Data from the campaign show that it was successful. In total, the influencers reached more than 600,000 people and had an engagement rate double the average for non-profit organizations. This means twice as many people clicked on or responded to content than usual, which showed that audiences were taking in the HIV prevention messages. Gabrielle Marion is a trans woman from Montreal with 52,000 Instagram followers. “I feel like there’s still too much discrimination,” she says. Gabrielle chose to get involved “because there’s no fear to have about HIV. People with HIV have medication that makes it non-transmittable through sex and people can take PrEP to prevent it.”
Sharing information about PrEP and U=U at the same time means that the campaign applied to all people, no matter their HIV status. This is known as a status-neutral approach. This tactic aims to reduce stigma by showing how everyone has a role to play in preventing HIV. It explains that the options for both HIV-positive and HIV-negative people are highly effective. One of the benefits of this approach is that it gives people information they can share with their partners: for example, U=U is useful knowledge for both people in a mixed-status relationship, while someone with a detectable viral load could share information about PrEP with their HIV-negative partners. The status-neutral approach also recognizes that everyone can use HIV services, whether for prevention, testing or treatment. It affirms that everyone has the right to be treated with compassion. Ultimately, Jade says, “we’re all human and we’re all equally lovable.”
When CATIE looked at its previous campaigns, it found that these were most effective when they reflected the people they were trying to reach. Language choice is a key way to help people to feel included by a campaign: this is why CATIE approached both English- and French-speaking influencers with audiences across the country. CATIE also chose influencers from groups that face greater barriers to getting information about HIV, like Black, Indigenous and other racialized communities. These groups were more likely to receive the campaign’s messages because influencers had built relationships with their audiences based on trust. Gabrielle, for example, has become known as an expert on trans healthcare by sharing her transition online. When it comes to messages about HIV, her audiences are ready to listen. “I feel like I have the credibility to give this type of information,” she says, “because my whole career has been based on providing people with information through documenting my transition, surgery and hormones.”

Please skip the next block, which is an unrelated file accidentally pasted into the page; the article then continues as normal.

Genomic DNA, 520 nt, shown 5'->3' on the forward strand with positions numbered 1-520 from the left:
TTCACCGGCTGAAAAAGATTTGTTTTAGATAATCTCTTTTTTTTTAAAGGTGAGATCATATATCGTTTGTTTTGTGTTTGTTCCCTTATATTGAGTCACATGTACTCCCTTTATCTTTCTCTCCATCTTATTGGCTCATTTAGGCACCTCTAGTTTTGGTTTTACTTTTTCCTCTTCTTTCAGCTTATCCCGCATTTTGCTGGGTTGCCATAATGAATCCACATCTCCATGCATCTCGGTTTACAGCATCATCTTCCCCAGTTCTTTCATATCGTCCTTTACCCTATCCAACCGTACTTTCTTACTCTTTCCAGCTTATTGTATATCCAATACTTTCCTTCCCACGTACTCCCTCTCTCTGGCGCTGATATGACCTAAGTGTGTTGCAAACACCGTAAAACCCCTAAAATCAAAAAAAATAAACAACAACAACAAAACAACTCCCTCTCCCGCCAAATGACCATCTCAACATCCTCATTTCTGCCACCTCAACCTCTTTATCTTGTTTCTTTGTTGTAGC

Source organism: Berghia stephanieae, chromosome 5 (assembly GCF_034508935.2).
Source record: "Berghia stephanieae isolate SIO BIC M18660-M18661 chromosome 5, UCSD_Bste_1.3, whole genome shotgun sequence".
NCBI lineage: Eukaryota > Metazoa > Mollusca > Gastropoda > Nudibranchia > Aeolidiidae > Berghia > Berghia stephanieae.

Face HIV With No Fear sees people living with HIV working together with HIV-negative people to tackle HIV stigma. This status-neutral approach can empower people to look after their health, but also (most importantly) to enjoy sex. If HIV is nothing to fear, then everyone’s sex life improves—whether you’re living with HIV or in a community at risk. “My hope is that information makes people better equipped to take care of their sexual health, and also enjoy their sexuality and sexual relationships,” Nadine says. “If I can help to de-stigmatize and spread info that makes people less afraid of connecting and of HIV as a virus, I’m really happy to do that.”
Jordan Coulombe is a Health Education Coordinator at CATIE.